May 13, 2011

The Willey Slide

 I stopped by the camp this week  and was excited to see fiddleheads and Trillium in the woods behind the camp.


I decided to drive out to Crawford Notch stopping to get gas at Fabyan's. A plump red fox decided to cross the road as I was pumping gas. I didn't have time to grab my camera from the car because she was on the move. I did enjoy watching her as she trotted into the woods behind the gas station.
In Crawford Notch I stopped at the site of the Willey house and recounted the historical landslide that had occured there.

Native Americans used a trail up the Saco River valley through what is now Crawford Notch. During the French and Indian Wars, many English captives were taken to Canada by way of this trail. The obscure Indian trail transformed into the Coös Road, on which was built a small public house in 1793.

The house was abandoned, but in 1825 Samuel Willey, Jr. of Bartlett moved into the small house with his wife, five children, and two hired men. The first year, the men enlarged and improved the house, which the family operated as an inn to accommodate travelers through the mountains on the notch road.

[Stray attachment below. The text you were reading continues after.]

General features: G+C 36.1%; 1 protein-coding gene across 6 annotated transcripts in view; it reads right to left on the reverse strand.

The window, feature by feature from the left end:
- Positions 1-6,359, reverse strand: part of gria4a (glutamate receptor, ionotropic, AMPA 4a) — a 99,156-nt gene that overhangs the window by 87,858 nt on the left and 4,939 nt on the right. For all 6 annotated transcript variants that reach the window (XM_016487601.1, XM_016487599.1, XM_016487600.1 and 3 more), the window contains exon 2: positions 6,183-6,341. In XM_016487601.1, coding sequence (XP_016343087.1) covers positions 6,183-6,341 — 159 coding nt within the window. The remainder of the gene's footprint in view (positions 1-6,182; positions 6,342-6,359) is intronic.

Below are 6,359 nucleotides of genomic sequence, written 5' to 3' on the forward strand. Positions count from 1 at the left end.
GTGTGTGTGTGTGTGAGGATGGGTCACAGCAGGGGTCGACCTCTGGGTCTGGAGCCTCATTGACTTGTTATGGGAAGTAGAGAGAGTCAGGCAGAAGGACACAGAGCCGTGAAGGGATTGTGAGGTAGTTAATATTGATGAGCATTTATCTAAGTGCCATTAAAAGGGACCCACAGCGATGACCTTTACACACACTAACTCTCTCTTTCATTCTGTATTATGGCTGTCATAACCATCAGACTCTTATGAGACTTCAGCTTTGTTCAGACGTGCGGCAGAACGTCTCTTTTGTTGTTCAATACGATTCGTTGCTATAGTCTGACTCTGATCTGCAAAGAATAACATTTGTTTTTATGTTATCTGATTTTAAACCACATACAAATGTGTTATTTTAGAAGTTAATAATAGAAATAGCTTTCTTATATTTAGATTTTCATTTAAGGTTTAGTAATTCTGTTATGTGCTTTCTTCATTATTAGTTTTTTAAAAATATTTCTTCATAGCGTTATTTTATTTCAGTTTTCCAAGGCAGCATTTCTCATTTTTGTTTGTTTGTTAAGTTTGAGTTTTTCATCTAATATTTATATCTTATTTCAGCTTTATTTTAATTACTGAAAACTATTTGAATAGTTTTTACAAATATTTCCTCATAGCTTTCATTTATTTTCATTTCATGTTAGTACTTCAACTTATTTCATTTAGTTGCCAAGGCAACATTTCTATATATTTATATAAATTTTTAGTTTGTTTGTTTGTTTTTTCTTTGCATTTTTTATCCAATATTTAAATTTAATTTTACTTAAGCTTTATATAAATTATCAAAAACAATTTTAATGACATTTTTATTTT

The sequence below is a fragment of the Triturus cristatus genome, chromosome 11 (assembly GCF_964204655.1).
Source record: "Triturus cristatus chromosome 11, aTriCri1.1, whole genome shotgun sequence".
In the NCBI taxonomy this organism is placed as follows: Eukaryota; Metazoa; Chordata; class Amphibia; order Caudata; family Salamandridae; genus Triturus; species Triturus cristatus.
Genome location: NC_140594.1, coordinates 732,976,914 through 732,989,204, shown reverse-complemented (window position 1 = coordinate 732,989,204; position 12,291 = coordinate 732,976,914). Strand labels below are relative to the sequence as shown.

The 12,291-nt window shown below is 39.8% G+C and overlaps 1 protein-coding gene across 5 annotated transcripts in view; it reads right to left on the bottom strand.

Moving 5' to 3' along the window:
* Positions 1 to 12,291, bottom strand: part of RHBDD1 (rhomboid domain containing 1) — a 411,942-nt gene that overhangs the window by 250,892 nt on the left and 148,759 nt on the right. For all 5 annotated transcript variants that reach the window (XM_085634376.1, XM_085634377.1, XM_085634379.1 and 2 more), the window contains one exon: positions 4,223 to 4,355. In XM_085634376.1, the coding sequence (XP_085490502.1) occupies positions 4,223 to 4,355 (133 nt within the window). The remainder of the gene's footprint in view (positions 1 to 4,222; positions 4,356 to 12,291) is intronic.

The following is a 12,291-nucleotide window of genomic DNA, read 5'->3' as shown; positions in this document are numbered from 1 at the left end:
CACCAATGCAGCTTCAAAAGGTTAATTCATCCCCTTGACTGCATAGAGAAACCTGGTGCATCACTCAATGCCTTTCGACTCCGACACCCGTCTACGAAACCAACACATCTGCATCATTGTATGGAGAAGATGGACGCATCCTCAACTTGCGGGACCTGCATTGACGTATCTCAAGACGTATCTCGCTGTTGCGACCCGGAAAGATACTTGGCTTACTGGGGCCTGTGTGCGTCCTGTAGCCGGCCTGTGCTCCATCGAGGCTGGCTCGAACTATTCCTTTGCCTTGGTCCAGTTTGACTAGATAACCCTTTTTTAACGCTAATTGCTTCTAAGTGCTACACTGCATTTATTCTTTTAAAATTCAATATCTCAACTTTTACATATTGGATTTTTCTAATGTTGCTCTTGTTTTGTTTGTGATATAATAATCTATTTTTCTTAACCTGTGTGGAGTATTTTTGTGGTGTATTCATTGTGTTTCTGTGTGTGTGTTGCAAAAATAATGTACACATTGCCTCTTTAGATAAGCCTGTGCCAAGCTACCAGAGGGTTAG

The Willey family had been terrified when they witnessed a landslide on the mountainside across the river from their home.  As a result, Mr. Willey built a cave-like shelter a short distance above the house to which the family could flee if such a landslide threatened their side of the valley.
The summer of 1826 started out dry. But on August 26, a powerful storm brought torrential rains to the area, enough to raise the nearby Saco River 24 feet. During previous slides, the Willey family stayed put feeling it was safer in the house. This time, however, the Willey family, along with the two hired men, decided to flee. Instead of running to safety, they ran right into the path of the mudslide. Ironically, the slide split in two around an outcropping of large boulders behind the house. Each half passed on either side of the home and left the house intact. Inside, on the table, was found a Bible, open to the 18th Psalm, Samuel Willey's glasses were on the page.

Mr. and Mrs. Willey, two of the children, and both hired men were found nearby, crushed in the wreckage of the slide. The bodies were buried in Bartlett. Three children and the family dog were never found. If the family had stayed in their home, they would have lived...

Their tragedy inspired "The Ambitious Guest" (1835) by Nathaniel Hawthorne, and Mount Willey was named in their memory. Today, the location is a state historic site.

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